Photo of The Month – May 2009
Fred & Nora
Picture contributor: Linda Webster Poteat
Fred and Nora Green in their garden reminds us of that famous painting, Grant Wood’s American Gothic, with a garden tiller replacing the pitchfork. The photo may have been made to accompany a story on their 50th wedding anniversary or the announcement of their retirement to their “Green Acres” out near Luckadoo Hill, that very steep slope on Highway 120.
There is much on this site about Nora and her family, the Campbell’s. Here’s a profile of Fred:
The son of John D. and Alice Simmons Green, Fred Davis Green was born on April 4, 1898. In the 1900 census the Green family is listed on Ladshaw Street in Henrietta. Fred, his Sisters Corrie and Reva, along with his mother’s brothers Stephen and Dewey Simmons complete the listing of the Green household.
Apparently Fred’s parents died or met with some other fate by 1910, for Fred and his siblings were living with his grandparents, John N. Green and Tempa Jane Simmons Green, in Number 2 Township of Cleveland County.
On June 5, 1918, Fred registered for the World War I Draft. He gave as his employer the Cliffside Mills, his date of birth as 4 September 1897, and his place of birth as Cleveland County. His home address was listed as Cliffside, NC. Fred named his sister Corrie Green of Cliffside as his next of kin. That information suggests that Fred’s parents and sister Reva were dead. (Their grave markers in the Mt. Pleasant Baptist Cemetery in Cleveland County, as listed by W. D. Floyd, have no inscriptions.)
Fred was drafted into the Army and served overseas in the Great War, and may have been gassed. Those who remember him say he had a noticeable breathing problem, often wheezing and gasping. Otherwise, he returned home safely. By 1920 he was living on Cliffside Street at his grandmother’s, Tempa Jane Simmons Green. He was 22 and a weaver in the mill.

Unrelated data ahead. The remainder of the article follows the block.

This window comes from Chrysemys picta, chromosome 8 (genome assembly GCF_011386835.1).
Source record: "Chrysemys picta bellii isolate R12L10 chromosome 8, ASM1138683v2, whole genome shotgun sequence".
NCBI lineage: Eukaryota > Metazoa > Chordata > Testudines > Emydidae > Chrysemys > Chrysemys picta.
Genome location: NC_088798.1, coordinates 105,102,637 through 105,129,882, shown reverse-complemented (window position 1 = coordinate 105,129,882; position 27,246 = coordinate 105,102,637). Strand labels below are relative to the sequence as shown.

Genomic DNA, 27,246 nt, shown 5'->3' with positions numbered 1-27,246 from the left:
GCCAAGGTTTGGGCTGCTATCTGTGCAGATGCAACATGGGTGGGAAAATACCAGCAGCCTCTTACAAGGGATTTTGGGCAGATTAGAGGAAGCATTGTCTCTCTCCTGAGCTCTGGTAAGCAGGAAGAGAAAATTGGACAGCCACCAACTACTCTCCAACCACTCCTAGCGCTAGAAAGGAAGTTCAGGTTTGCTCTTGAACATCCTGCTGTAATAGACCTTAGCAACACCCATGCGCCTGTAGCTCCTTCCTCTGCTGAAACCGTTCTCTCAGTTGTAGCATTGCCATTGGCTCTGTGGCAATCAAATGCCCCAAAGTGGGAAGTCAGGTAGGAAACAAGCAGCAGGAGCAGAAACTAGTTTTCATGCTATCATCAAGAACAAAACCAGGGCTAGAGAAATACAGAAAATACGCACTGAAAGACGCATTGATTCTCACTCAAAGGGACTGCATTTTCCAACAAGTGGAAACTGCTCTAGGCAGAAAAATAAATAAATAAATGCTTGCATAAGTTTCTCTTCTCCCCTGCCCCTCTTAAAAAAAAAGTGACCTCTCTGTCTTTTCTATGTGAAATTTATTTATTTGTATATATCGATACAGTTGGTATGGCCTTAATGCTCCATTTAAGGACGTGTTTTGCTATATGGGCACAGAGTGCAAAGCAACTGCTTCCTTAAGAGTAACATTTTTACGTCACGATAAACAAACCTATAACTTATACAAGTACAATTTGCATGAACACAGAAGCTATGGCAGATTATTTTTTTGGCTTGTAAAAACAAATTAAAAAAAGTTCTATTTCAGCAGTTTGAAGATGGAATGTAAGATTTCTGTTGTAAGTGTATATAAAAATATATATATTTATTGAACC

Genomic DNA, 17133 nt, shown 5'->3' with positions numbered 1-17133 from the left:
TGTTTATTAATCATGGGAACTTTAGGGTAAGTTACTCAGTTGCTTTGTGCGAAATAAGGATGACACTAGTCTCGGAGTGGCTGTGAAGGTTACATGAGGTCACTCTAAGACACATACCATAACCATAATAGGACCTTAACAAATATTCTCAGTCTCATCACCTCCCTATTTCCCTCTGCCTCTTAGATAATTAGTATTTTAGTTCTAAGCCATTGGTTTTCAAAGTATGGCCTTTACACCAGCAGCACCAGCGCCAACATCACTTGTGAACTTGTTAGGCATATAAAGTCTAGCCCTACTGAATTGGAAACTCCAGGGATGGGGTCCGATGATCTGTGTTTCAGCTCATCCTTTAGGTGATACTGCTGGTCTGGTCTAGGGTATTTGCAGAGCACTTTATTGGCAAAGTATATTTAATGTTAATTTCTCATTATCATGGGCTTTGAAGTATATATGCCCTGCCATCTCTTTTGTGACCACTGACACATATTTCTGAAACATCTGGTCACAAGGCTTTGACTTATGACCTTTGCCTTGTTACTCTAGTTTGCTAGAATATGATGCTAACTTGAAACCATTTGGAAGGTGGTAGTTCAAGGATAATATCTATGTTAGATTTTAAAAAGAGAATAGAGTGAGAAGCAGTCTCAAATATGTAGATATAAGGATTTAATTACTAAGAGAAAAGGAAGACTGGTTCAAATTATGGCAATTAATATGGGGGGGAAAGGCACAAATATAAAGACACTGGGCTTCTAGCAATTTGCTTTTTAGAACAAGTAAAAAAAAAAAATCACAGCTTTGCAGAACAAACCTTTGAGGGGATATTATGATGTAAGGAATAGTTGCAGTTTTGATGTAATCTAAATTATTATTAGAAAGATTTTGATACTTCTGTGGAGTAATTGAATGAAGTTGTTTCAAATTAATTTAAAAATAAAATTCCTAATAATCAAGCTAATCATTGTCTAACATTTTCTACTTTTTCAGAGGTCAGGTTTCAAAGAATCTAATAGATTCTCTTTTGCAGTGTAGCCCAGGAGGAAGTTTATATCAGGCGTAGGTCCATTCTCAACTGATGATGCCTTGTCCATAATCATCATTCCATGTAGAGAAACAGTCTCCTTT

Fred’s great grandparents, David H. and Nancy Hamrick Green, lived in an intensely challenging time. David died shortly after receiving wounds at the Battle of Gettysburg in July of 1863. Somehow Nancy persevered during the Reconstruction period. Census records indicate she reared children Judea, Mary Elizabeth and John N. Green to maturity. John is Fred’s grandfather and played an important part in his life.
No doubt, while serving his country in World War I, Fred had time to think about the challenge his great grandfather Green experienced at Gettysburg. The pride he developed can be seen in his marching in the Veterans Parade in Cliffside on February 4, 1955.
Fred’s and Nora Campbell’s wedding was performed on February 2, 1921 by Baptist Minister D. J. Hunt, in the home of the bride in Cliffside. Witnesses were Mrs. J. S. Rudisill, R. R. James and James Blanton. The groom was 23 years old; the bride 26.
By the time the 1930 census was enumerated Fred and Nora were living on Railroad Street in Cliffside. Both were working in the mill. He was a loom fixer. She was a weaver. They may have kept these jobs for the rest of their working lives.
Fred’s uncle, Charlie Green, was the song leader at the Baptist Church and a foreman in the mill. In 1930 he lived on Cliffside Street with his wife Lofa Scruggs Green.
Sometime before 1935 Fred and Nora moved to West 1st Avenue, behind the Memorial Building, where they lived for several decades
Nora died on April 24, 1974. About five months later, on September 15, Fred was killed in an auto accident. We’ve posted both their obituaries here.
Editor’s note: One of Cliffside’s social dilemmas is knowing whether certain families—or individuals within a family—spell their name as “Green” or “Greene,” “Robison” or “Robinson,” “Crow” or “Crowe,” etc. On his census pages, and on his draft registration, Fred’s family name is spelled simply “Green.” Yet, in his obituary and on his tombstone, the “e” is added.
Our thanks to Judson O. (Bud) Crow for providing this information, along with Fred’s family tree.